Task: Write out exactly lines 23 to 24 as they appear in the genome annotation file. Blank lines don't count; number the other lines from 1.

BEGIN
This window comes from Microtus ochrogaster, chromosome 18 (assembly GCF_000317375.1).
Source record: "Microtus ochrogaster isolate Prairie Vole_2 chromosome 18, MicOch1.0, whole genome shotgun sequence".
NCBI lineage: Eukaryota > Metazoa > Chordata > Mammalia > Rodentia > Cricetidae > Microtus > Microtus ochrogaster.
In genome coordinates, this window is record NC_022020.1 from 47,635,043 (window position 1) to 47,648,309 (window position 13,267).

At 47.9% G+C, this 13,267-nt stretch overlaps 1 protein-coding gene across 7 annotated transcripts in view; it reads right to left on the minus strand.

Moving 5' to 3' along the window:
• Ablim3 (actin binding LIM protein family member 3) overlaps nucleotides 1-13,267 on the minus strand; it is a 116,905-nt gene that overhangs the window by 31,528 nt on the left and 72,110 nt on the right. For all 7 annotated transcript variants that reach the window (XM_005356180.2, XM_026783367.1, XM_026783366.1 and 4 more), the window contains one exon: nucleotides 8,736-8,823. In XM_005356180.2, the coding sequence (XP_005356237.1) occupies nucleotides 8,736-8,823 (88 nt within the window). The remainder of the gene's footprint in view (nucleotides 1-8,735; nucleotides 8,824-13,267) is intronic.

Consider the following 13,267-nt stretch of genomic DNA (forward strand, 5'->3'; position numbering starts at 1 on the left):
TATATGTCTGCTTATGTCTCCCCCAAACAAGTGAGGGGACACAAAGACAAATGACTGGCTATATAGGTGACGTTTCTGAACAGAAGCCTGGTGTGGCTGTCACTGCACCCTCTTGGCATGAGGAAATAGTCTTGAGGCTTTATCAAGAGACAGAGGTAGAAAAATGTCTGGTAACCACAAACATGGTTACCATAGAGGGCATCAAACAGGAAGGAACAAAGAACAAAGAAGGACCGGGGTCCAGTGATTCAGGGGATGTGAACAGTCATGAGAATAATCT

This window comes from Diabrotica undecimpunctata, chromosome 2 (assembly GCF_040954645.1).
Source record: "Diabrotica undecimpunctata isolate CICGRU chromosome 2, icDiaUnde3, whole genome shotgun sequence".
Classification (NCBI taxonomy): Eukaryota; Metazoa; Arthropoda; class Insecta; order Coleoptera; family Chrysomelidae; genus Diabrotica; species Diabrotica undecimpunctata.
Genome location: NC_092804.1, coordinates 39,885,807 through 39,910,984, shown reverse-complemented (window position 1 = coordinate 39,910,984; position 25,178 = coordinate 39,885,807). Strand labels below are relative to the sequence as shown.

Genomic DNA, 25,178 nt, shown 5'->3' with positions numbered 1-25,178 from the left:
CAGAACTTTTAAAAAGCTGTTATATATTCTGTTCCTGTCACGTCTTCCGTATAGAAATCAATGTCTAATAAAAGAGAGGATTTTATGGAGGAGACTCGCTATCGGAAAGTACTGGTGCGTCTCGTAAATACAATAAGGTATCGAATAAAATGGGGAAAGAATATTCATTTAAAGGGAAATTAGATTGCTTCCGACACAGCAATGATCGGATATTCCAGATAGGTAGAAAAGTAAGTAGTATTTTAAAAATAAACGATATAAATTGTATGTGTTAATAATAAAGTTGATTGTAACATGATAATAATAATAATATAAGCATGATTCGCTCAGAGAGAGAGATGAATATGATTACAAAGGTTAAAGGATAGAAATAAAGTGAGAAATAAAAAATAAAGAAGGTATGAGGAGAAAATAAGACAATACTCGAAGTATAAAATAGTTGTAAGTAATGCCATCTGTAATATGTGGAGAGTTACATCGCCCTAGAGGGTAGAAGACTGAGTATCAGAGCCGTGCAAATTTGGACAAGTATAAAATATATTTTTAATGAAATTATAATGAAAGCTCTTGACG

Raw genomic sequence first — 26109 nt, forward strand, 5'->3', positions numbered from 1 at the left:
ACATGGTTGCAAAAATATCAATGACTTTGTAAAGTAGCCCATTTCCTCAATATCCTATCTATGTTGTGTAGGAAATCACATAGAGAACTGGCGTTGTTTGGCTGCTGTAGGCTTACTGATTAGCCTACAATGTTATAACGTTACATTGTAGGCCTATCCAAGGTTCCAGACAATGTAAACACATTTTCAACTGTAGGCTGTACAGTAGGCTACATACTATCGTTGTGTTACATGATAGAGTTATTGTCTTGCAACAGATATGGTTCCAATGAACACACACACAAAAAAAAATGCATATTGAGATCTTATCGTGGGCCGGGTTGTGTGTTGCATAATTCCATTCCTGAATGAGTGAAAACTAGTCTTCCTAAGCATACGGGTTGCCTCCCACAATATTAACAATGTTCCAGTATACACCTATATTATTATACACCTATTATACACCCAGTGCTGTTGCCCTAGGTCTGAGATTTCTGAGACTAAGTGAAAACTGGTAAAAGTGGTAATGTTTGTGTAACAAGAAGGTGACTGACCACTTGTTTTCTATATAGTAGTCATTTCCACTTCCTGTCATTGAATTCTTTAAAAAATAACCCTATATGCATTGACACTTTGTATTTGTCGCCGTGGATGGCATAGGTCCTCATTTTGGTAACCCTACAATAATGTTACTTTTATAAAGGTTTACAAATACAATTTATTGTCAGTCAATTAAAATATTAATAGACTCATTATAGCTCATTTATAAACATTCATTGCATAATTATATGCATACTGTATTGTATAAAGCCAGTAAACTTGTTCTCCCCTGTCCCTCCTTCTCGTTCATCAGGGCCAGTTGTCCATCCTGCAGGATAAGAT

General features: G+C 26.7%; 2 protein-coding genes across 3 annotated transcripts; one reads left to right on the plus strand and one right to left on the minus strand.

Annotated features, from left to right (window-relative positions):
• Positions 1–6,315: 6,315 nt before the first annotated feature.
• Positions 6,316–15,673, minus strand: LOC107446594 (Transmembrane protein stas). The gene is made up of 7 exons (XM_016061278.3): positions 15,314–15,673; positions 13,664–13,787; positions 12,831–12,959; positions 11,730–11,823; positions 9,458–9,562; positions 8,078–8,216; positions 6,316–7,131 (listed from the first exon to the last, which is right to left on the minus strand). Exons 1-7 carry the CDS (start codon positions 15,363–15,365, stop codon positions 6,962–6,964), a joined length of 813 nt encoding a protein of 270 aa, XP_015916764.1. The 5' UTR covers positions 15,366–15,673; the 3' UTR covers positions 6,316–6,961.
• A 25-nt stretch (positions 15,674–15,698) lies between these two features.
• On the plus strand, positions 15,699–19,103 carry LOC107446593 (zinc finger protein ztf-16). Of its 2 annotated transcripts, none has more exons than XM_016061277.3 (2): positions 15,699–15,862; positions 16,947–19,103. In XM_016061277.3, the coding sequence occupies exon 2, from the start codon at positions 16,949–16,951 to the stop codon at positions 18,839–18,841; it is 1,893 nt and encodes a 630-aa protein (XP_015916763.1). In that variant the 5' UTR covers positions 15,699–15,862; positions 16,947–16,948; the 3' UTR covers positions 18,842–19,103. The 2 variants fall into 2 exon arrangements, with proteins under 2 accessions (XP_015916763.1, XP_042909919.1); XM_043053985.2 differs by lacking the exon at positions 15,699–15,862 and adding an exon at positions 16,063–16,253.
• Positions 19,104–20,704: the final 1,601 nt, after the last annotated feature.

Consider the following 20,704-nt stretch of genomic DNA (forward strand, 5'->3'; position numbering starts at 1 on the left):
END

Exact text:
• On the plus strand, positions 15,699–19,103 carry LOC107446593 (zinc finger protein ztf-16). Of its 2 annotated transcripts, none has more exons than XM_016061277.3 (2): positions 15,699–15,862; positions 16,947–19,103. In XM_016061277.3, the coding sequence occupies exon 2, from the start codon at positions 16,949–16,951 to the stop codon at positions 18,839–18,841; it is 1,893 nt and encodes a 630-aa protein (XP_015916763.1). In that variant the 5' UTR covers positions 15,699–15,862; positions 16,947–16,948; the 3' UTR covers positions 18,842–19,103. The 2 variants fall into 2 exon arrangements, with proteins under 2 accessions (XP_015916763.1, XP_042909919.1); XM_043053985.2 differs by lacking the exon at positions 15,699–15,862 and adding an exon at positions 16,063–16,253.
• Positions 19,104–20,704: the final 1,601 nt, after the last annotated feature.